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juglar

OpenGL
Pipeline rendering optimization

3 posts in this topic

Hi all based on the theory of almost books an basic POO... each object has a Draw() method and in the body, of this method we have  a Drawelement() and some buffer binding with the vertex, texture coord...etc... BUT here is the thing, if we do in that way... we will have some performance issue... becaouse, each object had a opengl call to draw it... so my question is how we can optimize this... one solution is send all the vertext text coord info to a pipeline manager, gather all the vertext and dispach all the vertex to a "pipeline manager class"  and that class render all the scene with on glDrawElement, what do you think on that, do you have any example of that or some other optimization to minimize the glDrawCalls ??

 

thanks in advance 

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and that class render all the scene with one glDrawElement, what do you think on that

While it should always be your goal to reduce the number of draw calls to as few as possible, 1 draw call for the whole scene is simply not possible.
You are basically thinking in entirely the wrong direction. If you had some kind of manager like what you described you just be wasting CPU time inside your manager instead of inside the OpenGL driver. Even if it was possible to reduce the whole scene into 1 draw call, it would likely be extremely slower as you collect and reconstruct all the data each frame.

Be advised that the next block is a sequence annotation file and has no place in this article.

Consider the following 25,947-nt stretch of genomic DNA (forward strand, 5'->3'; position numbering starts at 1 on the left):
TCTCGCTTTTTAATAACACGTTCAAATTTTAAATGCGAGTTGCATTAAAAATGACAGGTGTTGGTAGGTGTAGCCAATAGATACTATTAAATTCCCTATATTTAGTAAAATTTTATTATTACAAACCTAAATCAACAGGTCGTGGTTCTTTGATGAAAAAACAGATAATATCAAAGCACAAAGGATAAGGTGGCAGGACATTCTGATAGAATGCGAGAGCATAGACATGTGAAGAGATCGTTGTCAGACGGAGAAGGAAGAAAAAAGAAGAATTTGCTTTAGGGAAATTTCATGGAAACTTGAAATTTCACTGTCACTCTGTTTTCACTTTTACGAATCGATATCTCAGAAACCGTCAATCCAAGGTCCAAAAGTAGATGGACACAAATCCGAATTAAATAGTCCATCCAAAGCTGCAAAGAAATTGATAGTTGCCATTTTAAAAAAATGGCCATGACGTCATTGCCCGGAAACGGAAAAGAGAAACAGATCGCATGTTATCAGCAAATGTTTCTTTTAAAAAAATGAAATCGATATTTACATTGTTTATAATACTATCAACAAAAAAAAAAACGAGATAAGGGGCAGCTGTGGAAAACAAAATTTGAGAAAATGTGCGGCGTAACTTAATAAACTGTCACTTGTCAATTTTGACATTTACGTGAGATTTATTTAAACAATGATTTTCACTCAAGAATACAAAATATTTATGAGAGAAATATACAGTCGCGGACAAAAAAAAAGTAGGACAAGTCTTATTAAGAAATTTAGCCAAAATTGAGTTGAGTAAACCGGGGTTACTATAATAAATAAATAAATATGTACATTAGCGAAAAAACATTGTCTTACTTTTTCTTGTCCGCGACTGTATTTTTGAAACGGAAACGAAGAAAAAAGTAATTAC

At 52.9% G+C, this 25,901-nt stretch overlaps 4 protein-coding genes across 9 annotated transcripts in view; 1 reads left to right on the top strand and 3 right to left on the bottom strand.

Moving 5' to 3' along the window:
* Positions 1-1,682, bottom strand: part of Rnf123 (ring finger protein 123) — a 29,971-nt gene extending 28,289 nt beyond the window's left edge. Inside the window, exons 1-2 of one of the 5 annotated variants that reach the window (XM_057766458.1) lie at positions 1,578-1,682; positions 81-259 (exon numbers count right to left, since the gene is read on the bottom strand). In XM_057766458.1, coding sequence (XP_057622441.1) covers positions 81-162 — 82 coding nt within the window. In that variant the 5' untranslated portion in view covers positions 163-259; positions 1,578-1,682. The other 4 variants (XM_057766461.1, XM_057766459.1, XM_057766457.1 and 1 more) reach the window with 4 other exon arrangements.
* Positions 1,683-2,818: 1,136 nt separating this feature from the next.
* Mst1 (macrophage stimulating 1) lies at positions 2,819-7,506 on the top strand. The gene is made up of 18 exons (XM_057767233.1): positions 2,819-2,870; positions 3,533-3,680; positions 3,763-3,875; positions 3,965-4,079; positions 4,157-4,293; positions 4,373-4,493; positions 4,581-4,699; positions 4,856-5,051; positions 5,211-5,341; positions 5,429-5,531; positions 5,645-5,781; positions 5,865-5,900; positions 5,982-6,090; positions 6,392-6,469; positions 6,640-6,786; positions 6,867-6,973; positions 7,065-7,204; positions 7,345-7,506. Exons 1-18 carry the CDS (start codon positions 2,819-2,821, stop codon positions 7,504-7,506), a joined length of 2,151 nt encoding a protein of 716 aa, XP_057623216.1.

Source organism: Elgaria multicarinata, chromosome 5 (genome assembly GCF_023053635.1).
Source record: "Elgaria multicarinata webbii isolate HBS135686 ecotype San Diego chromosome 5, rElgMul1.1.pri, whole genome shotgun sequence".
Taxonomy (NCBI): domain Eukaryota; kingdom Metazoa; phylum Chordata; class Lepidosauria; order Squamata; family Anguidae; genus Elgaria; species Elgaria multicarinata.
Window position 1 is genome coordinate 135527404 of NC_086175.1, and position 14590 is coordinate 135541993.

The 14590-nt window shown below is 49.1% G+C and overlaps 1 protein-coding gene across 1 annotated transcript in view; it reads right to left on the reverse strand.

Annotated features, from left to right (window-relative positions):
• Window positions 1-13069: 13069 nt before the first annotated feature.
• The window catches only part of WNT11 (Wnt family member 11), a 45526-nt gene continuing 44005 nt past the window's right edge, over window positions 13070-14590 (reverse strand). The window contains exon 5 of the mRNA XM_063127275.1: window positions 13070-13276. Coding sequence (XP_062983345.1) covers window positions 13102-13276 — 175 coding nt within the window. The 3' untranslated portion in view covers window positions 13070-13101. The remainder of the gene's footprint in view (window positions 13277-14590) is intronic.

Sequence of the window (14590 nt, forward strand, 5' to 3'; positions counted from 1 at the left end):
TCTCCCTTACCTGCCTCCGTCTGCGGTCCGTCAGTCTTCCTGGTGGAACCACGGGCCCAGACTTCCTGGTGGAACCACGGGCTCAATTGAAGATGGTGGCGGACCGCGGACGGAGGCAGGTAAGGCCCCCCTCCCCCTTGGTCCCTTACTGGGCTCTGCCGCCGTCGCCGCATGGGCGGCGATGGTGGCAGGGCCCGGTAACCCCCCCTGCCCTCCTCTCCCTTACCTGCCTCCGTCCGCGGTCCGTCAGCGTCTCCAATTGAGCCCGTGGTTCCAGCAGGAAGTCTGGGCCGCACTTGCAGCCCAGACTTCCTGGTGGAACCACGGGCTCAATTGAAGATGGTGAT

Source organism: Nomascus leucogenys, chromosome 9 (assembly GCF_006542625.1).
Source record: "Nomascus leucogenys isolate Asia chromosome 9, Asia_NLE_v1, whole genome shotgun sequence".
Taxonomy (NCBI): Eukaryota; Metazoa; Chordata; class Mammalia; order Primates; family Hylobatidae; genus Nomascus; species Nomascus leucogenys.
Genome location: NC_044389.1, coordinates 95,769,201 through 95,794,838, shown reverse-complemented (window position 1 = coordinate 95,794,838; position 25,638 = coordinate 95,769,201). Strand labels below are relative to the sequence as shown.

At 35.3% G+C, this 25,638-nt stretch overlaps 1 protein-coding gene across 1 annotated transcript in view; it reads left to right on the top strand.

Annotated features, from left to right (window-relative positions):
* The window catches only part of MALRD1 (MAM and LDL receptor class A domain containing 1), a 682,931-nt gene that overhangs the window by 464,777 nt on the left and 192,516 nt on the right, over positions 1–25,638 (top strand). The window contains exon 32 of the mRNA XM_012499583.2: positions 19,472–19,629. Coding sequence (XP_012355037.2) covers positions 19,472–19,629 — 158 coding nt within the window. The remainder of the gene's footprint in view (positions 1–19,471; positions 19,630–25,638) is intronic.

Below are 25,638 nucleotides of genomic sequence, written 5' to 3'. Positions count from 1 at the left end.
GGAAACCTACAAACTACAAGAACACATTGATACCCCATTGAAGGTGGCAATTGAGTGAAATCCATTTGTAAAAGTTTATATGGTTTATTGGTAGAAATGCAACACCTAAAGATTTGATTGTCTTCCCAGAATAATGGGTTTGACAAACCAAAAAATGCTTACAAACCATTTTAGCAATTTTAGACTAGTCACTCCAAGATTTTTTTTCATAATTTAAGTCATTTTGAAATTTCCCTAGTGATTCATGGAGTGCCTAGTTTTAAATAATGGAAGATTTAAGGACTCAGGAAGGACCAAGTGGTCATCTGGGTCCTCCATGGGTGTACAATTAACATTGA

There are way to increase performance not covered in those books.
#1: Reduce redundant render-state changes. Don’t enable culling if it is already enabled. Don’t activate a shader if it is already active. Don’t set a texture if it is already set. Don’t bind a vertex buffer if it is already bound.
#2: Make things redundant. Point #1 doesn’t make sense if you draw ABABABABA. In order to make #1 useful, draw AAAAABBBB. Use a render-queue with frame-to-frame temporal coherence to sort objects such that objects are drawn using the same states one after another.
#3: Most models have meshes that are copy-pasted from the right to the left (or vise versa) and a transform applied to them. There is no reason to have a separate vertex buffer for every single part if many parts are duplicates of each other. Find duplicates and use the same vertex buffer for both parts, using the render-queue to make sure they are drawn back-to-back so that #1 can be used and no vertex-buffer changes are made between draws.

#4: Standad GPU optimizations apply. Don’t modify resources that are in-use. Reduce render-target swaps to the minimum necessary. Only use 2 render targets for bloom, even if you have to ping-pong the downsample process 6 times. Only use 16-bit indices. Order your vertices for best cache usage (major help). Etc.


L. Spiro Edited by L. Spiro
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